But you can’t write with just verbs.  You gotta have nouns to make the verbs matter.  They’re the things makin’ the verbs act, or bein’ acted upon (cool word, right? “upon”).  Lark says lotsa sentences start with a noun doin’ an action.  Noun-Verb.  You don’t gotta sentence without them both. Fly jump climb eat run go miss doesn’t make sense.  Somethin’s gotta be doin’ alla that actin’.  An’ that’s where nouns come in!

That makes sense.  Most people put ’em together without thinkin’, like apples an’ cheese or rice an’ beans.  But it’s good to know what you’re doin’ an why, instead of just doin’ it.  (Lark started talkin’ bout how the nouns an’ the verbs gotta agree with each other too, but she did’t say much bout that right now, cuz she could see it was gonna give me a headache)

Adjectives are, like, words that describe nouns.  They make the picture all pretty an’ specific an’ stuff.  I hadda look round the room an’ write down adjectives.  White walls. Old typewriter. Green eyes. Wooden Hitty. Rumpled rug.  Soft voice.  (There’s adjectives for alla senses, like smellin’ an’ tastin’ an’ hearin’, not just seein’.)

Then Lark told me I was doin’ good, an’ maybe next time we’d try writin’ a poem or somethin’.  A poem!  I ain’t never written a poem.  She says it’ll be fun.  I guess we’ll see.  I still think fightin’ a monster’s way easier.  But this is pretty cool, too.  I’m glad Lark’s helpin’ me some.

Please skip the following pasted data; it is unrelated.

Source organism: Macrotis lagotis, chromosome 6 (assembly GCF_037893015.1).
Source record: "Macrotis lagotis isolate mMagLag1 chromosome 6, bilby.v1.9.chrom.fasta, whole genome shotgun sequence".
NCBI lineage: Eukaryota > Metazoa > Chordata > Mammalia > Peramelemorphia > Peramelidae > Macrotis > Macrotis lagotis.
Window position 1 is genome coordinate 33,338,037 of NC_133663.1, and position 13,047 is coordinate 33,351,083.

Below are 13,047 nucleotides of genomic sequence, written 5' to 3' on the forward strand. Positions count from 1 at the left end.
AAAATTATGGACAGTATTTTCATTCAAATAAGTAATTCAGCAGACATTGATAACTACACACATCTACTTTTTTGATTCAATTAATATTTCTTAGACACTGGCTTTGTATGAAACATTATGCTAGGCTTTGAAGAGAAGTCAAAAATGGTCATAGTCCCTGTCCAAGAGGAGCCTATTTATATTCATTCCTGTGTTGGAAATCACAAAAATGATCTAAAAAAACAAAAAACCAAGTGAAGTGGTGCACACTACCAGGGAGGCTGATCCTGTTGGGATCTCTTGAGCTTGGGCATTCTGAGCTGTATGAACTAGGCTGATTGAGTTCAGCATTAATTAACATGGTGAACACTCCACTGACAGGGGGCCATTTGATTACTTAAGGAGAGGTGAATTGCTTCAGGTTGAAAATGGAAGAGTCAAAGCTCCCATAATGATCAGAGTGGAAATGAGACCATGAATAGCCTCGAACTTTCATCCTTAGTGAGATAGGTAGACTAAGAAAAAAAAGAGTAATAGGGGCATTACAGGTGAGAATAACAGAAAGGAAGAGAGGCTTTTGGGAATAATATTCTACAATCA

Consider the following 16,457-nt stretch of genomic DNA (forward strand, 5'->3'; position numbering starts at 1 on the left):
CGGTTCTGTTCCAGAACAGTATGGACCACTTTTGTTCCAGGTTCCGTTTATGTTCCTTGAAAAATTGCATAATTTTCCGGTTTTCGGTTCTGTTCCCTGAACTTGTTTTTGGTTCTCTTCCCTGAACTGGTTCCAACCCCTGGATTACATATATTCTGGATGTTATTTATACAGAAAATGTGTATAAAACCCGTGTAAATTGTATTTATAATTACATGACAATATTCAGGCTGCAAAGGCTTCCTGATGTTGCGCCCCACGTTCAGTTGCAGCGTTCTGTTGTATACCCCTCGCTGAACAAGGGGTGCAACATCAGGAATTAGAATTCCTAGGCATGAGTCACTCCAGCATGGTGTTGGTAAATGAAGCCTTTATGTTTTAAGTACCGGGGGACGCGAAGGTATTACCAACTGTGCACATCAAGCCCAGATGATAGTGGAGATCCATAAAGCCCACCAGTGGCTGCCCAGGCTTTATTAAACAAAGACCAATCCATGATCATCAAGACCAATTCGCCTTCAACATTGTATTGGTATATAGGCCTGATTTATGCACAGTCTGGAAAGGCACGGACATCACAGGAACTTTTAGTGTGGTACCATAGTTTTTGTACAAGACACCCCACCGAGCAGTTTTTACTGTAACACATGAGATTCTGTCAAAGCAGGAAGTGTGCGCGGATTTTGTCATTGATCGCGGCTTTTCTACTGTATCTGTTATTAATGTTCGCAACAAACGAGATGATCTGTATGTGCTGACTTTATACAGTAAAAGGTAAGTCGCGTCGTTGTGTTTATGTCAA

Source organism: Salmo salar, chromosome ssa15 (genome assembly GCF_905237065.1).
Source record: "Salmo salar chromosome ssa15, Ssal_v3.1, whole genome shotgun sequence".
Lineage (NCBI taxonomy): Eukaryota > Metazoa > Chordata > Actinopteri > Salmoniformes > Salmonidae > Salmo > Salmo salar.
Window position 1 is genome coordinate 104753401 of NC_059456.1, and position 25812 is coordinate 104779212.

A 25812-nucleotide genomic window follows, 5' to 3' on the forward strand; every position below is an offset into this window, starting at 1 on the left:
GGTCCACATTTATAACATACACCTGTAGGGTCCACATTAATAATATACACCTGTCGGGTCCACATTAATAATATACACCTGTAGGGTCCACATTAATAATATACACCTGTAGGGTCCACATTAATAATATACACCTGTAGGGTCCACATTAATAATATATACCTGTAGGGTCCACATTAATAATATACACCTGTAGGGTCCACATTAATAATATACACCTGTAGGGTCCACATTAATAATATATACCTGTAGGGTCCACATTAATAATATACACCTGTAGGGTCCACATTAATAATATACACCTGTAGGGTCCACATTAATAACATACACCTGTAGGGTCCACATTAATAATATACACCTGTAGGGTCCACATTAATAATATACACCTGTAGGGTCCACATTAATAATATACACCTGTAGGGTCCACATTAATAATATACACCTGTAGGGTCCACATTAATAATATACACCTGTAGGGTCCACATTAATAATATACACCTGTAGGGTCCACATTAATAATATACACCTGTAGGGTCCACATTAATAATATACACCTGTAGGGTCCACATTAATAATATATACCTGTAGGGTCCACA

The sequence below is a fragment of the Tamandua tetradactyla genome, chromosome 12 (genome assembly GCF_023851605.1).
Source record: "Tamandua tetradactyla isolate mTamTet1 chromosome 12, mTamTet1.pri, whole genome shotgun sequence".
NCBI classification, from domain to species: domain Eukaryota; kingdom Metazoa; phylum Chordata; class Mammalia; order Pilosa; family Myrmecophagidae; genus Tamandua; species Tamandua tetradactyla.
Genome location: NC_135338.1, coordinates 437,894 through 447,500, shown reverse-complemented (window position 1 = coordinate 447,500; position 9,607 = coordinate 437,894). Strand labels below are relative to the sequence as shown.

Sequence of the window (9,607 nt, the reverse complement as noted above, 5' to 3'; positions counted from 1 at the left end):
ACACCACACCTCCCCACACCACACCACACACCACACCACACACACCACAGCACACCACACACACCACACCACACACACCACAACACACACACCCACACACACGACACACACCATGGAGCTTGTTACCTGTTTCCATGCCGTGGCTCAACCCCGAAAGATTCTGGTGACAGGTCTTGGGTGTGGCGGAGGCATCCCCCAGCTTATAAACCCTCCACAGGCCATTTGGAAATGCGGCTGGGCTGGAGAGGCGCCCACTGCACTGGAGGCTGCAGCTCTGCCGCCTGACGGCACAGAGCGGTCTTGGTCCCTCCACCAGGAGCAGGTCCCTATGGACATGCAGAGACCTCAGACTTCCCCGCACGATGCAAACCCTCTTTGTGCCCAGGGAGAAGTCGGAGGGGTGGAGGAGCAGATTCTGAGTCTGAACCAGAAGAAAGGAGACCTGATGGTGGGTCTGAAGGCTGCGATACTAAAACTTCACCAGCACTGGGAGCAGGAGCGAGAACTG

TTFN!
~Kestrel

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[Cooper’s Eyes]: Mini IQ Test

 

I am borrowing Kestrel’s account again.  I have found this interesting little IQ test of three questions called a “Cognitive Reflection Test” (CRT).  It was created to test a person’s analytical problem solving and ability to resist their impulsive responses.   One source indicated that, during the initial creation of the CRT, only 17% of students studying at the top universities in the world (like Harvard and Yale) were able to answer all three questions correctly.  I will include the answers below for those who are curious.  Try not to peek!

 

1. The Bat and Ball Problem

A bat and a ball together cost $1.10. The bat costs $1 more than the ball. How much does the ball cost?

2. The Widget-Making Machine Problem

If it takes 5 machines 5 minutes to make 5 widgets, how long would it take 100 machines to make 100 widgets?

3. The Size-Double Lily Pad Patch Problem

There is a patch of lily pads in a lake. Every day, the patch doubles in size. If it takes 48 days for the patch to cover the entire lake, how long would it take for the patch to cover half the lake?

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The Answers

1. The ball costs 5 cents. You probably guessed 10 cents, didn’t you? No judgment. A ball that costs 5 cents plus a bat that costs $1.05 will set you back $1.10. And $1.05 is exactly $1 more expensive than 5 cents. A Princeton studyfound that people who answered 10 cents were significantly less patient than those who got it correct.

2. It would take 100 machines 5 minutes to make 100 widgets. Your gut might tell you the answer is 100 minutes. From the question, we know that it takes 5 minutes for 1 machine to make 1 widget. Thus, it would take 5 minutes for 100 machines to make 100 widgets. (Check out a similar, if not more difficult problem, here.)

3. The lily pads would cover half the lake in 47 days. You might have guessed 24 days. It seems intuitive to halve the number of days because you’re halving the size of the lilypad patch. But if the area of the lake covered in lilypads doubles every day, it would only take one day for it to go from being half covered to fully covered. Take one day away from 48 days and you’re left with 47. (We have a similar problem here, too.)